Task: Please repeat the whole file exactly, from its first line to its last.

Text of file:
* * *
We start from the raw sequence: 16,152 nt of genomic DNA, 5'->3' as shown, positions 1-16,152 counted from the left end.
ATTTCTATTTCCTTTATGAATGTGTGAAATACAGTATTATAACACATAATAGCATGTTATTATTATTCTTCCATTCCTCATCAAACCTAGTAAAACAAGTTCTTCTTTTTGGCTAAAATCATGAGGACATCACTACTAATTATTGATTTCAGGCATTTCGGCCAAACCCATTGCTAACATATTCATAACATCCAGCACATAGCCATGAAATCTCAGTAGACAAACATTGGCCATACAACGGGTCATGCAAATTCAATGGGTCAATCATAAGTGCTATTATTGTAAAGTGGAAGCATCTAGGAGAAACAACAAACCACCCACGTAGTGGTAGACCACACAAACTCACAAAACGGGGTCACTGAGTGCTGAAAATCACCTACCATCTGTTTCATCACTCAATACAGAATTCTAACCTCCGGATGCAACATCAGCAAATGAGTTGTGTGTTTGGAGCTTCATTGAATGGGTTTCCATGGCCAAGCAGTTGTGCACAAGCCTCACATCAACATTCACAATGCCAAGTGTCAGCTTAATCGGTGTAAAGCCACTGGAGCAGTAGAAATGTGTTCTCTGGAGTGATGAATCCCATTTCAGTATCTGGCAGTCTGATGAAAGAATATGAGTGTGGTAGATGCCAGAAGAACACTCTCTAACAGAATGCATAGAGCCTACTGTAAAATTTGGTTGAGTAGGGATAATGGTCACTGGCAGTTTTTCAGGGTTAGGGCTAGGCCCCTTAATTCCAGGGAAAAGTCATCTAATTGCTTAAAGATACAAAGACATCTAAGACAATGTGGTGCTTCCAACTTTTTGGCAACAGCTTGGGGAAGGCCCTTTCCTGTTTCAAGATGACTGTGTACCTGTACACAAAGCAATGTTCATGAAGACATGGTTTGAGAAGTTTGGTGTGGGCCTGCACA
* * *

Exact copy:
We start from the raw sequence: 16,152 nt of genomic DNA, 5'->3' as shown, positions 1-16,152 counted from the left end.
ATTTCTATTTCCTTTATGAATGTGTGAAATACAGTATTATAACACATAATAGCATGTTATTATTATTCTTCCATTCCTCATCAAACCTAGTAAAACAAGTTCTTCTTTTTGGCTAAAATCATGAGGACATCACTACTAATTATTGATTTCAGGCATTTCGGCCAAACCCATTGCTAACATATTCATAACATCCAGCACATAGCCATGAAATCTCAGTAGACAAACATTGGCCATACAACGGGTCATGCAAATTCAATGGGTCAATCATAAGTGCTATTATTGTAAAGTGGAAGCATCTAGGAGAAACAACAAACCACCCACGTAGTGGTAGACCACACAAACTCACAAAACGGGGTCACTGAGTGCTGAAAATCACCTACCATCTGTTTCATCACTCAATACAGAATTCTAACCTCCGGATGCAACATCAGCAAATGAGTTGTGTGTTTGGAGCTTCATTGAATGGGTTTCCATGGCCAAGCAGTTGTGCACAAGCCTCACATCAACATTCACAATGCCAAGTGTCAGCTTAATCGGTGTAAAGCCACTGGAGCAGTAGAAATGTGTTCTCTGGAGTGATGAATCCCATTTCAGTATCTGGCAGTCTGATGAAAGAATATGAGTGTGGTAGATGCCAGAAGAACACTCTCTAACAGAATGCATAGAGCCTACTGTAAAATTTGGTTGAGTAGGGATAATGGTCACTGGCAGTTTTTCAGGGTTAGGGCTAGGCCCCTTAATTCCAGGGAAAAGTCATCTAATTGCTTAAAGATACAAAGACATCTAAGACAATGTGGTGCTTCCAACTTTTTGGCAACAGCTTGGGGAAGGCCCTTTCCTGTTTCAAGATGACTGTGTACCTGTACACAAAGCAATGTTCATGAAGACATGGTTTGAGAAGTTTGGTGTGGGCCTGCACA